People-pleasing is seldom an attempt at manipulating anyone. This behavior is a learned coping mechanism that often forms due to childhood trauma. For example, a chronic people-pleaser may have learned that trying to get their needs met in childhood would ultimately be met with rejection, judgment, or abandonment. In an attempt to secure love and avoid these awful feelings of disconnection, they learned to put their own needs behind everybody else’s. 

The intention behind people-pleasing is by no means blameworthy. It’s an understandable protective strategy that developed out of a real need to survive and belong. But when you repress your true emotions, downplay your needs, and avoid boundaries like the plague, what you’re really doing is trying to control other people’s perception of you in order to avoid rejection. This control can be somewhat manipulative, because you aren’t being your authentic self with them. 

People-pleasers are still trying to get their needs met, but their deep fear of rejection and lack of self-trust usually mean they try to get them met in a roundabout way. It can feel terrifying to set boundaries or communicate directly and honestly. So instead, they may simply hope that people will meet their needs without communicating what they are – and that usually results in a world of confusion and resentment.

Perfectionism

Both people-pleasing and perfectionism are more common among people with ADHD because of the likelihood that you experienced parents, teachers, and even friends who didn’t understand your neurodivergence and made you feel ashamed or less-than.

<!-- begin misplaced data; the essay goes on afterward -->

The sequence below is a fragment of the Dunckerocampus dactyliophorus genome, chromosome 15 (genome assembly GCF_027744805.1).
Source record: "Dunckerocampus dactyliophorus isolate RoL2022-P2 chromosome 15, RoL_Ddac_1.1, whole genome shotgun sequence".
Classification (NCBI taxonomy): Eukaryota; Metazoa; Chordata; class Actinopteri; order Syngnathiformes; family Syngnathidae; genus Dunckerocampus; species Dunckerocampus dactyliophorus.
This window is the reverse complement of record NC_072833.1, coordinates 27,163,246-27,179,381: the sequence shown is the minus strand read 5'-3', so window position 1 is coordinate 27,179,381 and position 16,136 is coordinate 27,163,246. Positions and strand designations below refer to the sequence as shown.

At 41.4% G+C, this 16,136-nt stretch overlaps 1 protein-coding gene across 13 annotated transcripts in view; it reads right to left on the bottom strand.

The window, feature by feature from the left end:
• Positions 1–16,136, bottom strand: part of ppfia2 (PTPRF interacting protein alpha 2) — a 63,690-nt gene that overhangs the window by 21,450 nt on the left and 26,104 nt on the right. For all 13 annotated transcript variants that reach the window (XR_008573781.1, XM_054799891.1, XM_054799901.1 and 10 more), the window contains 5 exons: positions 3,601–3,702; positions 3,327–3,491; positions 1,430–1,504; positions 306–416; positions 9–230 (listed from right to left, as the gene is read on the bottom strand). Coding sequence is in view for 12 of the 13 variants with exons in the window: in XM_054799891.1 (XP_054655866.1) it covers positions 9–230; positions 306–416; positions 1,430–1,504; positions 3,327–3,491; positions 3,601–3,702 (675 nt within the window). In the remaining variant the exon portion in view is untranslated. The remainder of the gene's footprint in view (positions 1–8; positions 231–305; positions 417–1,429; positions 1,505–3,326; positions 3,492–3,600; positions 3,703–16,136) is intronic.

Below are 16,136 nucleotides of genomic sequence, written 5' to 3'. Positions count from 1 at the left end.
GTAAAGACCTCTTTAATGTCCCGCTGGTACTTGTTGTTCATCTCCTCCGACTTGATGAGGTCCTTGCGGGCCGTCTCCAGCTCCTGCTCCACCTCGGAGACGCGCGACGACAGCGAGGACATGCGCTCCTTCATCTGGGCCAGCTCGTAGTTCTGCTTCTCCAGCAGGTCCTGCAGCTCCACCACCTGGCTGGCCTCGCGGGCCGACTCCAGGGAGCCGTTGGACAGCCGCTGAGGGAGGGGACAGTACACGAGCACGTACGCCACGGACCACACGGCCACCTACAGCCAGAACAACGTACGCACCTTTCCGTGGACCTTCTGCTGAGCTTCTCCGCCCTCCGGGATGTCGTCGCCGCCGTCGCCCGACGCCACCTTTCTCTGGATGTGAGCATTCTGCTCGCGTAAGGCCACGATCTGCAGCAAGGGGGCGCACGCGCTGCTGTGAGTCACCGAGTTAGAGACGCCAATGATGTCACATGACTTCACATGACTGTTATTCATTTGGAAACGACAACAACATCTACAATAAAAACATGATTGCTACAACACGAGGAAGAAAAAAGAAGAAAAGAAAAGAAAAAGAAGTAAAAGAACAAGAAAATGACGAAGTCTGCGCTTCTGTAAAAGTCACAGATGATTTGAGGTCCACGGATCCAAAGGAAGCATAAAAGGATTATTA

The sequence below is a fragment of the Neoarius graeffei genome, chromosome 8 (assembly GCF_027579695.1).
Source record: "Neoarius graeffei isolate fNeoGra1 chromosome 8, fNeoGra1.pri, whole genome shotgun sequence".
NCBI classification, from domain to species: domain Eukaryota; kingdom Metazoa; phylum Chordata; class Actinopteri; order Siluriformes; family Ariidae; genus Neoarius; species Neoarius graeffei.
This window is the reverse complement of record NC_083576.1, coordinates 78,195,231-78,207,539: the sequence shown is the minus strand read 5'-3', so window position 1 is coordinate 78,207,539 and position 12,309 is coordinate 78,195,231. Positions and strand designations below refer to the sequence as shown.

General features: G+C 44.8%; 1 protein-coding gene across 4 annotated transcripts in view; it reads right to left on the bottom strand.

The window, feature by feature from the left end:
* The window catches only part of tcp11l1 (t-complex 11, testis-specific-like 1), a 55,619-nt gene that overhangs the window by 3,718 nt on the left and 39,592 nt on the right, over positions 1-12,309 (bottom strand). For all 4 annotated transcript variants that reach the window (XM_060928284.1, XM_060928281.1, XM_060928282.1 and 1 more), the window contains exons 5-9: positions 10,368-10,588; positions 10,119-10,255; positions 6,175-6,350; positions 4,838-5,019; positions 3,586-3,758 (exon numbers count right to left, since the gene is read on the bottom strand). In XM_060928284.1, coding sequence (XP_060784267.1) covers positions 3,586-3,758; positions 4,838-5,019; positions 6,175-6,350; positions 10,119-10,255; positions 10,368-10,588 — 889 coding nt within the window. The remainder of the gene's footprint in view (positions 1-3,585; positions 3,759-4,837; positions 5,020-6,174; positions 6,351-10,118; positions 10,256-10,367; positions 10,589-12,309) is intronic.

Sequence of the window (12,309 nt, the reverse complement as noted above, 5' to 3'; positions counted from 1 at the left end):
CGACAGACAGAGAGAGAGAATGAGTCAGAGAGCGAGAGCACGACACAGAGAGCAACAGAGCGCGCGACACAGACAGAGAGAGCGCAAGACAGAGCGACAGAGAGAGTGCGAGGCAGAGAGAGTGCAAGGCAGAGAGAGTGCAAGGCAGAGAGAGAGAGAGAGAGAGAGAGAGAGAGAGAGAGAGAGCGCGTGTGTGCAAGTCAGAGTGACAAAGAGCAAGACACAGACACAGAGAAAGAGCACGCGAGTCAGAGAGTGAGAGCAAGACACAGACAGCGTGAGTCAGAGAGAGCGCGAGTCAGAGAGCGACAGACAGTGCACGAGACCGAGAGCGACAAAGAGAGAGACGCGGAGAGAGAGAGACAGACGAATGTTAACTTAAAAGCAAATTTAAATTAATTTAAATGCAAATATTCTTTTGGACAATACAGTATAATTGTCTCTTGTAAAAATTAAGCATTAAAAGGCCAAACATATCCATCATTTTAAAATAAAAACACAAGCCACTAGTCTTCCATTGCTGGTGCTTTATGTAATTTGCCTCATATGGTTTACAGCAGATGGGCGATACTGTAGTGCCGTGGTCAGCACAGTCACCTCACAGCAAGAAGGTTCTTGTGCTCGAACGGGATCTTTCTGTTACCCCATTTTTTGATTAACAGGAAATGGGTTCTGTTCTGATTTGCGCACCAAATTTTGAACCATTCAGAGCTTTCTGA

Perfectionism, at its core, is about wanting to ensure your sense of self-worth by gaining the approval of everyone around you. The idea of being judged as worthless or lazy is terrifying, so you may do your best to wear all the hats and juggle all the balls. Just like people-pleasing, perfectionism develops as a coping mechanism to deal with learned beliefs that you aren’t enough.

When you’re a perfectionist, you tend to be dishonest about your actual capacity, particularly especially in the workplace. Ultimately, however, when you don’t show up as your authentic self, you’re misleading the people around you – and yourself. 

ADHD manipulation

Emotional Dysregulation

One of the biggest challenges of living with ADHD is the emotional dysregulation that comes along with it. People with ADHD have more difficulty with emotion regulation, and generally experience emotions more intensely. This can translate to higher levels of anger and moodiness, irritability, anxiety, and depression. 

Heightened emotion isn’t by itself a manipulative behavior. Emotions are never a problem, and having intense emotions doesn’t make you bad or wrong. Awareness is key. If you don’t work on managing your emotional dysregulation in a healthy way, it can lead to behaviors that can be manipulative or hurtful – behaviors like yelling, saying hurtful things you later regret, giving the silent treatment, or unknowingly projecting your anxieties onto someone else.